Coos Road

  1. Location and Background
  2. History
  3. Migrations and Towns
  4. Traveler: Paul Coffin

  1. History
In the late 1700s, local residents had ambitions for the Augusta-Hallowell-Gardiner area becoming a commercial center on the lower Kennebec River. Much of their hope lay in the forging of connections, both externally by ships and internally by roads. Although 42 miles (68 kilometres) from the ocean, Hallowell lay at the head of navigation and was technically a seaport, which allowed for overseas trade. The town was also connected to the King's Highway. Its other roads, however, were generally in poor condition, leading from the river banks, up the hills and inland only a moderate distance. A decision was made to improve these road problems.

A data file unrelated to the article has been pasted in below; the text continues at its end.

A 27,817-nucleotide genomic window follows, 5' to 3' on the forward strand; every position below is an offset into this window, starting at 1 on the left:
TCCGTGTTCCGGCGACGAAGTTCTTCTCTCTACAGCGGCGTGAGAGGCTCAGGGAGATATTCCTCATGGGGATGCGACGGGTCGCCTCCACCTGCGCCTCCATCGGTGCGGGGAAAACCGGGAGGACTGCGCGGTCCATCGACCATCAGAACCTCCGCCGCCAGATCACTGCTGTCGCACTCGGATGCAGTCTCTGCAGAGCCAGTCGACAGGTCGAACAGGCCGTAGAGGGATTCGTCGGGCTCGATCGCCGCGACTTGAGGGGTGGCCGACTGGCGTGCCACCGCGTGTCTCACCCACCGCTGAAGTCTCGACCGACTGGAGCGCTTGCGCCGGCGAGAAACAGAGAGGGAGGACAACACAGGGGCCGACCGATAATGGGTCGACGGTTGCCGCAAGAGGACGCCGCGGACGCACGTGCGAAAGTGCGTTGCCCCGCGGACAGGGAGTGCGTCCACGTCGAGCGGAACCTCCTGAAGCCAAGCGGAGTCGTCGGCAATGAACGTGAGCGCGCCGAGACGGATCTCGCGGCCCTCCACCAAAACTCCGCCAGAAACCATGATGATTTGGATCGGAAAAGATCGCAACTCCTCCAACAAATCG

In March 1792, a group of men blazed a trail from Hallowell to the New Hampshire border, which was to be continued westward to the upper Coos Marsh land area of New Hampshire on the Connecticut River. The route was meant to open resources and to facilitate the settlement of wilderness lands in western Maine. This trail was improved over the next decade and was made into a carriage road by 1822. The developers of the Coos Road were given lands by the state in return for the road work. Most of the road traffic went by foot or by horse. A metal plaque is mounted on a small boulder that lies on the north side of the Winthrop Road, near the top of Winthrop Hill, in Hallowell, Maine and reads: "Here Passed the Coos Road Opening to the Early Pioneers the Interior of the Country Between Errol, New Hampshire and Hallowell, Maine".